In addtion, as Bortnikov reported, FSB officers eliminated several members of another IS cell while trying to detain them.

“They were planning to carry out a terrorist attack at a shopping mall in Saratov,” Bortnikov explained, stressing the security services had discovered weapons and a homemade explosive device containing the equivalent of nearly three kilos of TNT in the possession of the alleged terrorists.

Translated by the Russian Reader

NB. When reading this account of the FSB’s alleged successes in preventing terrorist attacks, it is hard not wonder whether its stats for the first quarter of 2018 included the yeoman’s work the agency has done in unmasking the would-be terrorists of the so-called Network and the New Greatness movement, two organizations that were, allegedly, planning nothing less than armed insurrection nationwide.

The only problem is all the real evidence points to the FSB’s having fabricated these terrorist organizations from whole cloth, in the first case, torturing eight utterly harmless antifascists in Penza and Petersburg into confessing their nonexistent guilt and, in the second case, embedding undercover agents in a tiny, loosely aquainted group of people, who were just as harmless, and actively encouraging them to establish an equally fictitious “militant group.”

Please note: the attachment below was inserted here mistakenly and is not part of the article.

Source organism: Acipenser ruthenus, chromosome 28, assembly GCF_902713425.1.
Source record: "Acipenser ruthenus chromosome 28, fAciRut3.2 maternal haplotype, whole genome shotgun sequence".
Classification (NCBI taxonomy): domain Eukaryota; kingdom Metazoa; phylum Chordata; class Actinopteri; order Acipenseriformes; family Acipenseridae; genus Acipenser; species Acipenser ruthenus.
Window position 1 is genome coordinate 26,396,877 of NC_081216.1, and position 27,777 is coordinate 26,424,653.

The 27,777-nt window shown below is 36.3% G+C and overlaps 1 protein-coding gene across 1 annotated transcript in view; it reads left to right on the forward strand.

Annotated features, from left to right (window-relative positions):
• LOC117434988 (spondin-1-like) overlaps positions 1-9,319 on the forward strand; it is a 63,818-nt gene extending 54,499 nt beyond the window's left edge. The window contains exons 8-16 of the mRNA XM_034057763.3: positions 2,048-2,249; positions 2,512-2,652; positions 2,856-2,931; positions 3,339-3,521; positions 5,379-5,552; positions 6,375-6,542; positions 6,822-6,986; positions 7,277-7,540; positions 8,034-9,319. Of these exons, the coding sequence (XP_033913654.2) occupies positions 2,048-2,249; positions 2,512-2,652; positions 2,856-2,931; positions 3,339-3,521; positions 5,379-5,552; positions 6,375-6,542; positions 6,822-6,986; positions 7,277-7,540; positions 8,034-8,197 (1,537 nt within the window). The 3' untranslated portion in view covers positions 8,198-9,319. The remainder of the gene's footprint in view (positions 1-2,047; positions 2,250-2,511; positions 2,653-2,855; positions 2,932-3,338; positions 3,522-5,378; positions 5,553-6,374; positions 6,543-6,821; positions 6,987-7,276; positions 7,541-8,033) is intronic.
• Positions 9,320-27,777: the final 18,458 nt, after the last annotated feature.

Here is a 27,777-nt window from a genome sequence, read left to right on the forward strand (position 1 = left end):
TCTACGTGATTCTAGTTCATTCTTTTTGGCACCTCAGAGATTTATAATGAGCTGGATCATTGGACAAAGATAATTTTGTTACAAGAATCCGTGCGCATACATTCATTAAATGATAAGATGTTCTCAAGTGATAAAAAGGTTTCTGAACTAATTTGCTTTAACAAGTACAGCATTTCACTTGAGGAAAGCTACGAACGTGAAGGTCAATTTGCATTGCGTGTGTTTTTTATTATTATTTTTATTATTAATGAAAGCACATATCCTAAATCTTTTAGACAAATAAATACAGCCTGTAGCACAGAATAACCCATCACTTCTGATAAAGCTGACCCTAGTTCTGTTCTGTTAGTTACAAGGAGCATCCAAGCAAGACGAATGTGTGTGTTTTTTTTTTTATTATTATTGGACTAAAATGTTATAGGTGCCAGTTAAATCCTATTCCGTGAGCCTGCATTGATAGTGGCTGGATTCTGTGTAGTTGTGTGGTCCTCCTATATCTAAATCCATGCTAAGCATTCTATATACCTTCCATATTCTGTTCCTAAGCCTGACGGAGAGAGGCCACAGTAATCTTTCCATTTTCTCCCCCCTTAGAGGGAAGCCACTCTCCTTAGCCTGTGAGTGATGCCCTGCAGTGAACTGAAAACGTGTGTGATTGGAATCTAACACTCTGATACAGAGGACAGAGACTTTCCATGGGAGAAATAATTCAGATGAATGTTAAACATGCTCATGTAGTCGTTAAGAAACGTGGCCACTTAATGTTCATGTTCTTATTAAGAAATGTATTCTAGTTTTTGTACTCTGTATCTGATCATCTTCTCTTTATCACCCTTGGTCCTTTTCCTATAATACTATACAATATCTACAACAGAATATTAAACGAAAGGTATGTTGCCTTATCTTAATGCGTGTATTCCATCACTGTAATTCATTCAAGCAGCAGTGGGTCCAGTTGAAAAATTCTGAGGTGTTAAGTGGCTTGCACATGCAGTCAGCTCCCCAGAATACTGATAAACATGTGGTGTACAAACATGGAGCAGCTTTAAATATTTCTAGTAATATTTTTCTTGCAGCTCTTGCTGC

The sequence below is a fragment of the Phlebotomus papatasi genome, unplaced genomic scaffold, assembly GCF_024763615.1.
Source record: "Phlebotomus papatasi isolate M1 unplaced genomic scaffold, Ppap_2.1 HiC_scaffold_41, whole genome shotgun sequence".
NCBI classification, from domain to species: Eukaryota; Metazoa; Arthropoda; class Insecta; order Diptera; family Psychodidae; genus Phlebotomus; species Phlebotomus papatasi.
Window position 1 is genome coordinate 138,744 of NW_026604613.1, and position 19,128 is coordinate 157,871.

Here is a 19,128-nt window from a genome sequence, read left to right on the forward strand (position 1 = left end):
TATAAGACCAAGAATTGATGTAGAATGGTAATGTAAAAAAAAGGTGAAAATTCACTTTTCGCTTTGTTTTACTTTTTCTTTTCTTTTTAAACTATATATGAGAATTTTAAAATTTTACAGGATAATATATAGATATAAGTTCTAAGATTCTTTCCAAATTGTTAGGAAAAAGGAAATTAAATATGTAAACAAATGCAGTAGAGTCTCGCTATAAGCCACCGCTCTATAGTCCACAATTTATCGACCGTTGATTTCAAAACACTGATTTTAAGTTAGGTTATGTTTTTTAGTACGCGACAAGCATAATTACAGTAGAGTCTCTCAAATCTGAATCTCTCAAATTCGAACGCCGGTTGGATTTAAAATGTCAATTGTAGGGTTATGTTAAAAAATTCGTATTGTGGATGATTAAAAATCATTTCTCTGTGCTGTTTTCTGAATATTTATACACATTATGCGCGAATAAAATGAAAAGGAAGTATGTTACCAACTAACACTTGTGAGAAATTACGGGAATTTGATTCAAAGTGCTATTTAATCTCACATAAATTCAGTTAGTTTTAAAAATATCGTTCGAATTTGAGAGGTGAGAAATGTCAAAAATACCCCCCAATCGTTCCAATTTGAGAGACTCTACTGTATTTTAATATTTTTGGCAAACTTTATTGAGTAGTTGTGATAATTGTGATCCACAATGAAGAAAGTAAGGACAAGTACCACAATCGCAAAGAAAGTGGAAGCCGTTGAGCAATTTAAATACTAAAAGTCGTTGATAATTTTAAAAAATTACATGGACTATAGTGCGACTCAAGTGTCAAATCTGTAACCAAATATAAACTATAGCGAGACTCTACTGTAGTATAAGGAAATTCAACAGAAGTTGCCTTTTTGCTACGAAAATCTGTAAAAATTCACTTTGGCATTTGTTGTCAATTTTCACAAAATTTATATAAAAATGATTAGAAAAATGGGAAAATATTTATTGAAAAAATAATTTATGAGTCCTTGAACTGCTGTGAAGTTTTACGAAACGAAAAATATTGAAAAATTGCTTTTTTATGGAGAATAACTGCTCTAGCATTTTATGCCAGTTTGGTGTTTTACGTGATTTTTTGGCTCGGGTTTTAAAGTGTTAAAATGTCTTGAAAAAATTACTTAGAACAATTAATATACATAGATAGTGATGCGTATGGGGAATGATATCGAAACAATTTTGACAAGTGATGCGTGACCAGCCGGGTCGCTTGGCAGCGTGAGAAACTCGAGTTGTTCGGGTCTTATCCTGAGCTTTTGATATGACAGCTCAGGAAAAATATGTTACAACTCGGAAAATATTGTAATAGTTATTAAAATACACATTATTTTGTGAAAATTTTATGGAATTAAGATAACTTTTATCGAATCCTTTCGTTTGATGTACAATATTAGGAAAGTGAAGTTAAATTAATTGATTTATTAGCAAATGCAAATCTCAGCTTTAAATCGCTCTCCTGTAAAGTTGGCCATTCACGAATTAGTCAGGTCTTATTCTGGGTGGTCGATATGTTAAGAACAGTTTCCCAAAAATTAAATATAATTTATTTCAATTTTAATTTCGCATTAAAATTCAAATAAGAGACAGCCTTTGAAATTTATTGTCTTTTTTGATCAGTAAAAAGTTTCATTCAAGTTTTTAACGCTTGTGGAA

When you know the gory details of these stories, you find it is plausible that Director Bortnikov’s tales of the FSB’s derring-do in Ingushetia and Bashkortostan are convenient fictions, too.

Judge for yourself. Or, if you don’t believe me or the two dozen translated articles listed below, read about the Penza-Petersburg “terrorism” case in NewsweekTRR

Extremism Inside Out

Illustration by Adelinaa. Courtesy of OVD Info

Extremism Inside Out
OVD Info
March 29, 2019

Members of the previously unknown New Greatness movement were detained and then remanded in custody in mid March in Moscow, accused of organizing an “extremist community.” OVD Info has examined the case file. Apparently, the movement was led by undercover law enforcement officers.

The Plot
Police searched the homes of members of the opposition New Greatness (Novoye velichiye) movement on March 15 in Moscow, as reported by the Telegram channel Kremlin Washerwoman (here and here).

The grounds for the searches were not reported. As witnesses confirmed, a list containing the names of ten of the movement’s members was confiscated during one of the searches. According to unconfirmed reports, Russian Federal Security Service (FSB) officers were present at the search.

A bit later, a video of the movement’s leader, Ruslan Kostylenkov, confessing his guilt during an interrogation, was posted on the internet.